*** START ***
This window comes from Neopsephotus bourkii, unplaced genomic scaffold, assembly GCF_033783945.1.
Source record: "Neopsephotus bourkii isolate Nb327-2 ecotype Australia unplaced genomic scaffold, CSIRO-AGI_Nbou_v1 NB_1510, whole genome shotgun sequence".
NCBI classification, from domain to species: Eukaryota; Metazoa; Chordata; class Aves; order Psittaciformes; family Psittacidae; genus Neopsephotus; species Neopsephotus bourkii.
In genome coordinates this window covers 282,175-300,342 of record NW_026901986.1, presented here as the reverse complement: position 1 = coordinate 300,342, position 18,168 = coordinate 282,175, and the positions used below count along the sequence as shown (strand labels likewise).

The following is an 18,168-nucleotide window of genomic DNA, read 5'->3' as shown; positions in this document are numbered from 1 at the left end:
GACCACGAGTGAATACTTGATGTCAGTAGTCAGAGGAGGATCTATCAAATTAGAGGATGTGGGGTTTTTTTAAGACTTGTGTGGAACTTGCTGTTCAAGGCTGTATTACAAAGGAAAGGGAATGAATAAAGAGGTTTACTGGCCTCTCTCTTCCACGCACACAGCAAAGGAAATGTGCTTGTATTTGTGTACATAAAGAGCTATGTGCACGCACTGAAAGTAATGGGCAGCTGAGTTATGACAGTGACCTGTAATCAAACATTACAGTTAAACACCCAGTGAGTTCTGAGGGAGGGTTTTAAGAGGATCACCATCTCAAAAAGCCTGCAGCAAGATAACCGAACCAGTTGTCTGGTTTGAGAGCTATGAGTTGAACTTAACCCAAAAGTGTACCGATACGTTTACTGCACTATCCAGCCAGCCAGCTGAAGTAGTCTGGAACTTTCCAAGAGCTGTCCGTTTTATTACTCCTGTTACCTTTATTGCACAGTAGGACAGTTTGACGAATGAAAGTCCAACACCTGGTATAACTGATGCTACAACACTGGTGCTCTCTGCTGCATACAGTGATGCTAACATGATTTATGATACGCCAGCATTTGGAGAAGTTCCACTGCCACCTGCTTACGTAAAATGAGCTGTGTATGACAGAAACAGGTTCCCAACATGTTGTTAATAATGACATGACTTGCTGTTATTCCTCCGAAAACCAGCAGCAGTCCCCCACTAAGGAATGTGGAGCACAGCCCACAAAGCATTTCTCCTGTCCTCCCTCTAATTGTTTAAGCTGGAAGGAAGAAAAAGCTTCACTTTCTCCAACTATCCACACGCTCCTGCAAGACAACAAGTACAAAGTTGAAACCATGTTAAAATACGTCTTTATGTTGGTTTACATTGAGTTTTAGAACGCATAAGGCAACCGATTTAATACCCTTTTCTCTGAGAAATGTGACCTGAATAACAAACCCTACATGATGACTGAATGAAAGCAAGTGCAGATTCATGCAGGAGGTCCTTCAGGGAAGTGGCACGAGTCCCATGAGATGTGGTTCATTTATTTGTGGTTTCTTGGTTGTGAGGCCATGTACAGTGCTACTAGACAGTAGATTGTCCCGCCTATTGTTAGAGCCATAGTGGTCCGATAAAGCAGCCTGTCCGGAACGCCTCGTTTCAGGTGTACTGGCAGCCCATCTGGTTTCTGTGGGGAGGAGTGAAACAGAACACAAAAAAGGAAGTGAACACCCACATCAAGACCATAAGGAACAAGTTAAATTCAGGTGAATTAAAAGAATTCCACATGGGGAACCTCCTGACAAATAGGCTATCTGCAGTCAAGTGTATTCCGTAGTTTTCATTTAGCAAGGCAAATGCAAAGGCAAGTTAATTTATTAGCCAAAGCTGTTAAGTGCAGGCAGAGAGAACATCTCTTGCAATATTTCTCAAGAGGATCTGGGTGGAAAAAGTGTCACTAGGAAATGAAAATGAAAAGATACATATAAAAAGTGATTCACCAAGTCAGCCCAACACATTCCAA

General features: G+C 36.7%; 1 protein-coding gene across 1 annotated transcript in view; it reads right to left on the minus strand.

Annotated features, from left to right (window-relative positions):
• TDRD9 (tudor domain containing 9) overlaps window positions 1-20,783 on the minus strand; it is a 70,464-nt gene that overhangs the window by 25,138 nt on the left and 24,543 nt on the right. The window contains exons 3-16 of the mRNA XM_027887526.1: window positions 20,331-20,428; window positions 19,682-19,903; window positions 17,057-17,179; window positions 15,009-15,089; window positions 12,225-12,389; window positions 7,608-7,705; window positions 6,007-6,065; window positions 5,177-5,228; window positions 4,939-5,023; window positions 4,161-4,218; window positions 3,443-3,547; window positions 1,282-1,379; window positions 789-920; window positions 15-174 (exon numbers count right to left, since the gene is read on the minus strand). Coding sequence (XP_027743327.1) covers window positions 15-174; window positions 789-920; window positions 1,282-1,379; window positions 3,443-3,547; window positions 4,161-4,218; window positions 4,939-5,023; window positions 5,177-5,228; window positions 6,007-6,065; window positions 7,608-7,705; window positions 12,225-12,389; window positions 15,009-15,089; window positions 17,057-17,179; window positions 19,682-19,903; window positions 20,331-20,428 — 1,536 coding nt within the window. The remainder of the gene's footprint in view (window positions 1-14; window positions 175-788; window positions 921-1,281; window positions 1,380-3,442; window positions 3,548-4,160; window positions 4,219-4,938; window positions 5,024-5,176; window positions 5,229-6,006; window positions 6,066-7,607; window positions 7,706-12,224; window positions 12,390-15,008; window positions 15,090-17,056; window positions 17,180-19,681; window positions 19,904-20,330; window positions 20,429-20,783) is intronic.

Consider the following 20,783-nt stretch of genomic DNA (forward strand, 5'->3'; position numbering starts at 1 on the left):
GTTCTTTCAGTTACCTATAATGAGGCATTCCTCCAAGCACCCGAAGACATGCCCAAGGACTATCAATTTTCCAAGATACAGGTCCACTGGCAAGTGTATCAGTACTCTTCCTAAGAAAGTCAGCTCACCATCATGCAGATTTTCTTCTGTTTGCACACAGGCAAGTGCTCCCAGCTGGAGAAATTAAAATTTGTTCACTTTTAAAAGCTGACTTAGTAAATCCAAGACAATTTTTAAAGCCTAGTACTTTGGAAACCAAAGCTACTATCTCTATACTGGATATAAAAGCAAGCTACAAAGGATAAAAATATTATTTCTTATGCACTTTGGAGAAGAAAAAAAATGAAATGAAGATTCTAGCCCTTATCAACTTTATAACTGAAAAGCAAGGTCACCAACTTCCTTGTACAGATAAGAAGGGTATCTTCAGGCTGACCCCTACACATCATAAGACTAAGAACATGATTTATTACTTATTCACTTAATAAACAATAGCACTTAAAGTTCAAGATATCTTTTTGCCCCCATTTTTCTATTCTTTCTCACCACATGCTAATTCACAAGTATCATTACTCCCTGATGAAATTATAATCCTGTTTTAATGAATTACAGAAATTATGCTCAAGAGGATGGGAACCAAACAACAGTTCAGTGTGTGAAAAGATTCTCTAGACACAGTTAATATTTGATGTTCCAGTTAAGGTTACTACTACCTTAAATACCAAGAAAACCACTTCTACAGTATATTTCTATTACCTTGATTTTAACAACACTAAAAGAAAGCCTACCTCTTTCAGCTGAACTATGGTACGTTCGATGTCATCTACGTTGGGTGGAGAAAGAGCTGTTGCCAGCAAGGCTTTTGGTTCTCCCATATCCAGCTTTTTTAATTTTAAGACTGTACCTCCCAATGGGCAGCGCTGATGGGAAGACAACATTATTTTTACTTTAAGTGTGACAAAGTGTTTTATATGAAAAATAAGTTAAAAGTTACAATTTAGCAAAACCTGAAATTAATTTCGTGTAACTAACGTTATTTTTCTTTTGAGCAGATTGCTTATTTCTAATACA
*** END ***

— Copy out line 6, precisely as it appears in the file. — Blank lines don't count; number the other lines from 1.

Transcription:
GACCACGAGTGAATACTTGATGTCAGTAGTCAGAGGAGGATCTATCAAATTAGAGGATGTGGGGTTTTTTTAAGACTTGTGTGGAACTTGCTGTTCAAGGCTGTATTACAAAGGAAAGGGAATGAATAAAGAGGTTTACTGGCCTCTCTCTTCCACGCACACAGCAAAGGAAATGTGCTTGTATTTGTGTACATAAAGAGCTATGTGCACGCACTGAAAGTAATGGGCAGCTGAGTTATGACAGTGACCTGTAATCAAACATTACAGTTAAACACCCAGTGAGTTCTGAGGGAGGGTTTTAAGAGGATCACCATCTCAAAAAGCCTGCAGCAAGATAACCGAACCAGTTGTCTGGTTTGAGAGCTATGAGTTGAACTTAACCCAAAAGTGTACCGATACGTTTACTGCACTATCCAGCCAGCCAGCTGAAGTAGTCTGGAACTTTCCAAGAGCTGTCCGTTTTATTACTCCTGTTACCTTTATTGCACAGTAGGACAGTTTGACGAATGAAAGTCCAACACCTGGTATAACTGATGCTACAACACTGGTGCTCTCTGCTGCATACAGTGATGCTAACATGATTTATGATACGCCAGCATTTGGAGAAGTTCCACTGCCACCTGCTTACGTAAAATGAGCTGTGTATGACAGAAACAGGTTCCCAACATGTTGTTAATAATGACATGACTTGCTGTTATTCCTCCGAAAACCAGCAGCAGTCCCCCACTAAGGAATGTGGAGCACAGCCCACAAAGCATTTCTCCTGTCCTCCCTCTAATTGTTTAAGCTGGAAGGAAGAAAAAGCTTCACTTTCTCCAACTATCCACACGCTCCTGCAAGACAACAAGTACAAAGTTGAAACCATGTTAAAATACGTCTTTATGTTGGTTTACATTGAGTTTTAGAACGCATAAGGCAACCGATTTAATACCCTTTTCTCTGAGAAATGTGACCTGAATAACAAACCCTACATGATGACTGAATGAAAGCAAGTGCAGATTCATGCAGGAGGTCCTTCAGGGAAGTGGCACGAGTCCCATGAGATGTGGTTCATTTATTTGTGGTTTCTTGGTTGTGAGGCCATGTACAGTGCTACTAGACAGTAGATTGTCCCGCCTATTGTTAGAGCCATAGTGGTCCGATAAAGCAGCCTGTCCGGAACGCCTCGTTTCAGGTGTACTGGCAGCCCATCTGGTTTCTGTGGGGAGGAGTGAAACAGAACACAAAAAAGGAAGTGAACACCCACATCAAGACCATAAGGAACAAGTTAAATTCAGGTGAATTAAAAGAATTCCACATGGGGAACCTCCTGACAAATAGGCTATCTGCAGTCAAGTGTATTCCGTAGTTTTCATTTAGCAAGGCAAATGCAAAGGCAAGTTAATTTATTAGCCAAAGCTGTTAAGTGCAGGCAGAGAGAACATCTCTTGCAATATTTCTCAAGAGGATCTGGGTGGAAAAAGTGTCACTAGGAAATGAAAATGAAAAGATACATATAAAAAGTGATTCACCAAGTCAGCCCAACACATTCCAA